First colostrum meal is vital for calf survival and health

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calf with bottle

Colostrum intake is perhaps the single most important meal in a newborn calf’s life. Beef and dairy calves are born without immunity and the first colostrum meal right after birth provides the protection, immunoglobulins — IgG — and other vital nutrients needed to survive and grow.

In cattle, colostrum production begins several weeks before calving, and its composition, e.g., IgG, is influenced by the feeding, environment and management practices used for dry cows. Below are a few practical steps when it comes to harvesting and feeding quality colostrum.

Keep an eye on hygiene and cleanliness. Using the same protocol for milking, sanitizing the cow’s udder and teats reduces bacterial contamination while stimulating colostrum let-downs. When pasteurizing colostrum, it should be performed at 140°F for 60 minutes. The proper refrigeration temperature is 40°F and could be stored frozen at -4°F using 2.5 gallon bag containers to ensure a quick thaw-out process.

Colostrum should be thawed out at 104°F and fed right away at 101-104°F. Daily cleaning and sanitation of buckets, bottles, nipples and esophageal tubes are equally important.

Why is hygiene so important? Because feeding newborn calves with contaminated colostrum, E. coli and other pathogens, is directly associated with increased calf mortality. Here are five steps for cleaning and sanitation:

  • Rinse the bucket/bottle/nipple/tube with cool water, about 90˚F.
  • Soak in hot water, 140°F with 1% chlorinated alkaline detergent.
  • Wash with hot water, 145°F. Use a brush to break up fat particles from colostrum and/or milk.
  • Rinse with cold water.
  • Disinfect following directions for commercial disinfectant and allow feeding equipment to dry thoroughly.

Avoid using the pressure washer when sanitizing the maternity. Pressure washers should not be used as Salmonella and other pathogens can be aerosolized and transmitted to people and animals. The maternity should provide a thermoneutral, clean and dry environment.

How much colostrum should newborn calves be fed? As a rule of thumb, newborn calves should be fed 10-12% of their birth body weight, BW. For instance, an 80-pound calf would need to be fed one to 1.2 gallons of quality colostrum.

What is the appropriate timing for colostrum harvesting? The first one to two hours after calving would provide optimum colostrum volume and quality, in terms of IgG concentration. For Holsteins, colostrum yield at first milking should be at least one gallon for first-calf heifers, and two gallons for multiparous cows. For Jerseys, colostrum yield at first milking should be at least one gallon for first-calf heifers and 1.2 gallons for multiparous cows.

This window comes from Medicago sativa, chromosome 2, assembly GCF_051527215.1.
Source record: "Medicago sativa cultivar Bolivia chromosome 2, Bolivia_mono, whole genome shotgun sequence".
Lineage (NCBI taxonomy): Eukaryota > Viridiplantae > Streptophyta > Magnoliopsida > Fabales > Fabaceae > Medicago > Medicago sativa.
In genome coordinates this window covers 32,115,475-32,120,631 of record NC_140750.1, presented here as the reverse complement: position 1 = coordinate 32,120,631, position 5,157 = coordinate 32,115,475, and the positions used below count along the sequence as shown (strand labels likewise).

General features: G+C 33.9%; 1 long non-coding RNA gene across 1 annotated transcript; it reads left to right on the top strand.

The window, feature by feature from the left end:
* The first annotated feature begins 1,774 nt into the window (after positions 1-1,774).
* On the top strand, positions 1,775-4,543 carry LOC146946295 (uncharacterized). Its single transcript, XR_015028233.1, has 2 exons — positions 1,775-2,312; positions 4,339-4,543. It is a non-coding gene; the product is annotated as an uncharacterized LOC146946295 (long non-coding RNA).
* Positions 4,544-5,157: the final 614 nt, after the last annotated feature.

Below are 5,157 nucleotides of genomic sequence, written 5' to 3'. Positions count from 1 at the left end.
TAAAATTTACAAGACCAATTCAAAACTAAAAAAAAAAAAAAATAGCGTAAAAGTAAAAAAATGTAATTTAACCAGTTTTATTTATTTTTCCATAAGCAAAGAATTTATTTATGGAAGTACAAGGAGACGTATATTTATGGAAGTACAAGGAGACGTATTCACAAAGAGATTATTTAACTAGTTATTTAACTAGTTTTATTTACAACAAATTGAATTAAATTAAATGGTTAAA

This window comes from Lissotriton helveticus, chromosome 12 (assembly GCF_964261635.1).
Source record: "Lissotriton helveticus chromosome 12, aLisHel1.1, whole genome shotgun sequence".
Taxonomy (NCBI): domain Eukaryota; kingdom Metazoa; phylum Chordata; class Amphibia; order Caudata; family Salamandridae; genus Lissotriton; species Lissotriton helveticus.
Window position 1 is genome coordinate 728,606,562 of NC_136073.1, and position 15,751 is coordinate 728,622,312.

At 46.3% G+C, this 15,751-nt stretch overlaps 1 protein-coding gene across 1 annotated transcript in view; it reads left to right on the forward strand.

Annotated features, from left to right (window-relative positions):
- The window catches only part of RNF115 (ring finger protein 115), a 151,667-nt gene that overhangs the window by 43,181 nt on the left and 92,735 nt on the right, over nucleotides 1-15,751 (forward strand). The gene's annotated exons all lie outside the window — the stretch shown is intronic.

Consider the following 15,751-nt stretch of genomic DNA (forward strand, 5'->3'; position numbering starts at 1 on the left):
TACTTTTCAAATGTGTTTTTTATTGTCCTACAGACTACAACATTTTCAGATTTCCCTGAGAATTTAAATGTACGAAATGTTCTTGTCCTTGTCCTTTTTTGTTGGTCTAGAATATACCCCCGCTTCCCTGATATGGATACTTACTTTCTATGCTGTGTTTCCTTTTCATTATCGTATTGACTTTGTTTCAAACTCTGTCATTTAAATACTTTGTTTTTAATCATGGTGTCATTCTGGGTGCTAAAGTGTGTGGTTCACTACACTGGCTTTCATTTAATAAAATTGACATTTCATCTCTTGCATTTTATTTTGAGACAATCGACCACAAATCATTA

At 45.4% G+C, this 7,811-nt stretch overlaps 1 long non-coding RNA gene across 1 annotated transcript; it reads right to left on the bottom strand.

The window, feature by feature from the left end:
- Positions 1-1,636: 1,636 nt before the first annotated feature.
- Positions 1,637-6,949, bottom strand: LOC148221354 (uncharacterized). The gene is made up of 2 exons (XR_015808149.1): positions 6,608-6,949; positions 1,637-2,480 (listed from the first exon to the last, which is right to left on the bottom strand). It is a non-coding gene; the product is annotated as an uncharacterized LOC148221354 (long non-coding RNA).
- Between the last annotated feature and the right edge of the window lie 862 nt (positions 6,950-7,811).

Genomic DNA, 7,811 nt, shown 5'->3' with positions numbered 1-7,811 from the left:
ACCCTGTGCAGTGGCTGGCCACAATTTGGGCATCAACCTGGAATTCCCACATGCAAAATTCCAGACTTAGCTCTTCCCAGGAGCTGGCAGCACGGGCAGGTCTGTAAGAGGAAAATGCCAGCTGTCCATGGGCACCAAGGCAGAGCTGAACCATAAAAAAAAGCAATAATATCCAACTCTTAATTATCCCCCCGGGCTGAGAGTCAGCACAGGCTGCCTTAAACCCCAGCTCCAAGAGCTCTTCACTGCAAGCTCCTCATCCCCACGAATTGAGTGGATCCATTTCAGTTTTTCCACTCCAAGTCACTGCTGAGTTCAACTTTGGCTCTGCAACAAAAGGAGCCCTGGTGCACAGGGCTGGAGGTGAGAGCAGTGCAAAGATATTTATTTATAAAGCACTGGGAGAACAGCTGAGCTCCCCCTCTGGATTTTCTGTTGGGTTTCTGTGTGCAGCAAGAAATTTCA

When colostrum volume is lower than expected at first milking, wait four more hours and repeat milking. Animal handling and positive animal-people interactions — being calm and patient — promote the let-down process and increase the colostrum volume harvested.

Do cows recognize an aversive handler? Yes, and this interferes with oxytocin release. Is milk or colostrum yield reduced with an aversive handler? Yes, by three to four pounds per milking.

How soon after birth should colostrum be fed to newborn calves? Keep in mind that absorption of IgG at the calf’s intestinal level decreases by 3.7 percentage points for every hour after birth. Therefore, the first colostrum meal should be fed within one hour of birth.

  • 1st feeding (8% calf BW): ~0.84 gallons within one hour of birth.
  • 2nd feeding (4% calf BW): ~0.4 gallons at six hours after administration of first meal.

What is the optimum colostrum quality for newborn calves? Colostrum quality is determined by the IgG concentration and bacterial contamination. Newborn calves should be fed colostrum with IgG concentration >50 mg/mL IgG or ≥23% Brix. Under field conditions, this could be accomplished by using a digital refractometer, Brix, to determine the concentration of IgG.

To avoid variation in Brix values, both colostrum samples and digital refractometer should be at 68°F. What is the effect of extending colostrum feeding? New studies have shown that feeding 100% colostrum on day one, followed by feeding a 50/50 milk with colostrum blend for days two and three and then from days four through 15 feeding a blend of 90% milk and 10% colostrum promotes calf health and growth.

About 50% of fetal growth occurs during the last 60 days of gestation; therefore, the dry cow period is critical for the survival, health and growth of newborn calves. The first colostrum meal, which is required for calf survival and health, is influenced by adequate dry cow management and housing, careful animal handling and hygiene practices. An ounce of prevention is worth a pound of cure. Please have this discussion with your veterinarian and nutritionist. These little details make the difference at the end of the day.

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